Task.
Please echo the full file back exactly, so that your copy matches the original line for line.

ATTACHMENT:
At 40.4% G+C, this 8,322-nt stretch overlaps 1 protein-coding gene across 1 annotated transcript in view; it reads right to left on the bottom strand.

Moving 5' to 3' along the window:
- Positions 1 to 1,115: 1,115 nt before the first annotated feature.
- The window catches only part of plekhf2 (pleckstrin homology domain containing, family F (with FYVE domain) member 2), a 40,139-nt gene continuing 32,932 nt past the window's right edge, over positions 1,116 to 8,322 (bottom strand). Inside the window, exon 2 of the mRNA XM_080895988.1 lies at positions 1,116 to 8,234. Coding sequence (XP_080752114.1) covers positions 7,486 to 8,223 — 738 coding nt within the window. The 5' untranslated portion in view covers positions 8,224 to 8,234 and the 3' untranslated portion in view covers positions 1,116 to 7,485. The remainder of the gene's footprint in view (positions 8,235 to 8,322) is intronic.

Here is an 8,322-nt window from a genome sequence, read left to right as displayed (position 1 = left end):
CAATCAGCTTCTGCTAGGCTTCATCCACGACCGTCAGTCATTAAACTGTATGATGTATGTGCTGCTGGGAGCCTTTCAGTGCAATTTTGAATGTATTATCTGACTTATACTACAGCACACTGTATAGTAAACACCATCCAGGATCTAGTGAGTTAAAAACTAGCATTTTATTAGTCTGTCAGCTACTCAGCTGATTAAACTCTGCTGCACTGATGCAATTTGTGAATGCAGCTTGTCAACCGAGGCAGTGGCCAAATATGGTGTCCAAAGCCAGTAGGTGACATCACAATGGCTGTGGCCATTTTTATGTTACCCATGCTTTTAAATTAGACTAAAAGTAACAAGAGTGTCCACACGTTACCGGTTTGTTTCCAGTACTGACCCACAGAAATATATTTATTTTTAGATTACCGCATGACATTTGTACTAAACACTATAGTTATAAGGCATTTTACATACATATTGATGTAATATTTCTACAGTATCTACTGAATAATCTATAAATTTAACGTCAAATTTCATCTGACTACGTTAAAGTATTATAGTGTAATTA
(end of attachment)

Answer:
At 40.4% G+C, this 8,322-nt stretch overlaps 1 protein-coding gene across 1 annotated transcript in view; it reads right to left on the bottom strand.

Moving 5' to 3' along the window:
- Positions 1 to 1,115: 1,115 nt before the first annotated feature.
- The window catches only part of plekhf2 (pleckstrin homology domain containing, family F (with FYVE domain) member 2), a 40,139-nt gene continuing 32,932 nt past the window's right edge, over positions 1,116 to 8,322 (bottom strand). Inside the window, exon 2 of the mRNA XM_080895988.1 lies at positions 1,116 to 8,234. Coding sequence (XP_080752114.1) covers positions 7,486 to 8,223 — 738 coding nt within the window. The 5' untranslated portion in view covers positions 8,224 to 8,234 and the 3' untranslated portion in view covers positions 1,116 to 7,485. The remainder of the gene's footprint in view (positions 8,235 to 8,322) is intronic.

Here is an 8,322-nt window from a genome sequence, read left to right as displayed (position 1 = left end):
CAATCAGCTTCTGCTAGGCTTCATCCACGACCGTCAGTCATTAAACTGTATGATGTATGTGCTGCTGGGAGCCTTTCAGTGCAATTTTGAATGTATTATCTGACTTATACTACAGCACACTGTATAGTAAACACCATCCAGGATCTAGTGAGTTAAAAACTAGCATTTTATTAGTCTGTCAGCTACTCAGCTGATTAAACTCTGCTGCACTGATGCAATTTGTGAATGCAGCTTGTCAACCGAGGCAGTGGCCAAATATGGTGTCCAAAGCCAGTAGGTGACATCACAATGGCTGTGGCCATTTTTATGTTACCCATGCTTTTAAATTAGACTAAAAGTAACAAGAGTGTCCACACGTTACCGGTTTGTTTCCAGTACTGACCCACAGAAATATATTTATTTTTAGATTACCGCATGACATTTGTACTAAACACTATAGTTATAAGGCATTTTACATACATATTGATGTAATATTTCTACAGTATCTACTGAATAATCTATAAATTTAACGTCAAATTTCATCTGACTACGTTAAAGTATTATAGTGTAATTA